Were you familiar with the character of Black Widow before you were cast or did you have to do a lot of research for the part?
I wasn’t really familiar. I was familiar with the character as far as I kind of researched different super-heroines but I didn’t know that much about the character’s background. Only that she’s kind of the oldest of the super-heroines, has an incredible fanbase and has had many incarnations. So I think that the research that I did was mostly a lot of the stunt work that I put into it. The character herself I think remains quite mysterious, which is important because she is covert and she is on a search.
Was the superhero genre something that you had wanted to do for a while?
I had never really thought about it before. Honestly, I have to say that before I saw the first “Iron Man” movie I never really thought much about playing a superhero. Certainly there is a major geek within me and actually kind of just right on the surface. But I didn’t really, I think, because when I saw the first one it was because my Mom called me and said, “Did you see ‘Iron Man?'” I was like, “‘Iron Man?’ I mean I would see it but it’s not really my kind of thing.” But I thought if my Mom’s telling me to see “Iron Man” than it’s got to be great because my Mom’s not a comic book fan. When I went to see it I was just so blown away. I’d never seen anything like that before in the genre.
Was it intimidating at all to play a superhero on the big screen?
I have to say that I was really able to work with an incredibly supportive group of people and that helped with any nerves that I might have had. It was a lot of work you know. It’s a lot of work because you want to buy it, you want to buy that the character is able to kick some major ass.
Do you connect or identify with the Black Widow?
I think the character is a shape-shifter so it was kind of like playing two different characters. One character is more mysterious and — I don’t want to say submissive but she’s kind of blending in with the crowd, I suppose you could say. The other part of this character is someone who knows their shit and is able to say, “I’m going to fight this head on.” So for me it was being able to have that kind of feeling, being confidant enough to sell it, like this is somebody that’s going to kick some ass and don’t for a second doubt that she’s going to follow through with the punch. It was a challenge for me but Jon was incredible. He really, really supported me with that.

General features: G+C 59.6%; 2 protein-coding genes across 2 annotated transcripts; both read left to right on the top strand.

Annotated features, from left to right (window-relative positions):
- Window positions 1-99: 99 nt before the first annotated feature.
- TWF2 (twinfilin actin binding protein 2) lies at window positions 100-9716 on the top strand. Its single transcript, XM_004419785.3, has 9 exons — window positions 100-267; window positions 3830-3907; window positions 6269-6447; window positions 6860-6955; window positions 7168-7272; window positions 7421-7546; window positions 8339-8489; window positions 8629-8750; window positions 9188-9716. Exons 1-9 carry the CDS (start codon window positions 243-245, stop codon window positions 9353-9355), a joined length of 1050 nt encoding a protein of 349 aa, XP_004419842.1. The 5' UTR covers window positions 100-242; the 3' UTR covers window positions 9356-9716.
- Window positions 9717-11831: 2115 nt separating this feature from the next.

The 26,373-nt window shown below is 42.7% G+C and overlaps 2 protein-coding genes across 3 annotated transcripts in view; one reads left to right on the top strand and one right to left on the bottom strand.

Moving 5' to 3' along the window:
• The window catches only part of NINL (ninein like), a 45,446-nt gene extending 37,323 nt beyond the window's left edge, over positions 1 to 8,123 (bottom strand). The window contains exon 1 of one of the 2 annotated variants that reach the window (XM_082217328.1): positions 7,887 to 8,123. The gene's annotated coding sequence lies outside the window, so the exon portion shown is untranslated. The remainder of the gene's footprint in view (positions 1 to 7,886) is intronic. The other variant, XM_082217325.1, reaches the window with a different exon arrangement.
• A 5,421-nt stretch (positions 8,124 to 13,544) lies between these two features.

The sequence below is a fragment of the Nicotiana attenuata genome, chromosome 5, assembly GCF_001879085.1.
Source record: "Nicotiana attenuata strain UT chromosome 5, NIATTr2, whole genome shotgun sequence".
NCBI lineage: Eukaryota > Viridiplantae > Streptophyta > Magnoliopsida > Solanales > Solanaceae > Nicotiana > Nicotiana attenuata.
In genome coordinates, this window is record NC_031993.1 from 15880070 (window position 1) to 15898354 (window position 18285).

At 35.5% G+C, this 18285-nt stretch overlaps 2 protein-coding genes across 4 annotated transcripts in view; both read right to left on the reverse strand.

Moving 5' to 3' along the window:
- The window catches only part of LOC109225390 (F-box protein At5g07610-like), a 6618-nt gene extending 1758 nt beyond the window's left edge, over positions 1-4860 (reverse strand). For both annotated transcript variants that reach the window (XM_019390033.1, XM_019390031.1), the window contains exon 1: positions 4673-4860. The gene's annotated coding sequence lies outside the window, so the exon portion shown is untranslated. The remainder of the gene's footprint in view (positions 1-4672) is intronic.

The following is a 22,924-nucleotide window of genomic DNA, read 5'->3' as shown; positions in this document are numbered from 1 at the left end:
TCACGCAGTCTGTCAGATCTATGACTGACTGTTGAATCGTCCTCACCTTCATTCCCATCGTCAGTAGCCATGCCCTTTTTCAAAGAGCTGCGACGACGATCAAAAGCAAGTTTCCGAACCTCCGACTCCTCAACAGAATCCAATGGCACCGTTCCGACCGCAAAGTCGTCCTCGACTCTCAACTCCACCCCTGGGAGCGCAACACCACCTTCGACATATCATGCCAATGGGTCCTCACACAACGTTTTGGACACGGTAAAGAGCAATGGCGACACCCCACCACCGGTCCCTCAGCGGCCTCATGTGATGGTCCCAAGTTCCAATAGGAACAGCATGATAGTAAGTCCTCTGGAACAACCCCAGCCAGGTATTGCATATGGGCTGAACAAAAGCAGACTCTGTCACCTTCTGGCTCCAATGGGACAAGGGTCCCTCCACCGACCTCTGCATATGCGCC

Was there any aspect of shooting the film that really surprised you?
Everything was surprising to me when I was making this movie because I was such a fan of the first one so I kind of went in a bit geeked out by the movie to begin with. I think just to see that eighty percent of the crew came back for the second time, I was really surprised to find that this movie that seemed kind of larger than life had such a small sort of familial feeling on set. Even though we were making this huge movie we had Kevin Feige there everyday and it felt like the whole studio was behind the movie in a really supportive nurturing way.
Is the plan that if this film does well, Black Widow would get her own movie spin-off?
I hope so. I think it all depends on how the fans react to the character. I hope that people like the character of course because I love the character. You’ll have to ask Kevin Feige that. But I hope that she does turn up, if not in her own movie in a future series then perhaps in the next film.
Finally, both you and your husband Ryan Reynolds have been cast in major franchises as costumed superheroes, Black Widow and Green Lantern, respectively. Is your home just filled with comic books right now?
I have quite a few stacks of comic books. You know, we’re in completely different comic book universes but it’s something that I’m certainly delving into for the first time and there’s quite a stack.
“Iron Man 2” flies into theatres in May 2010.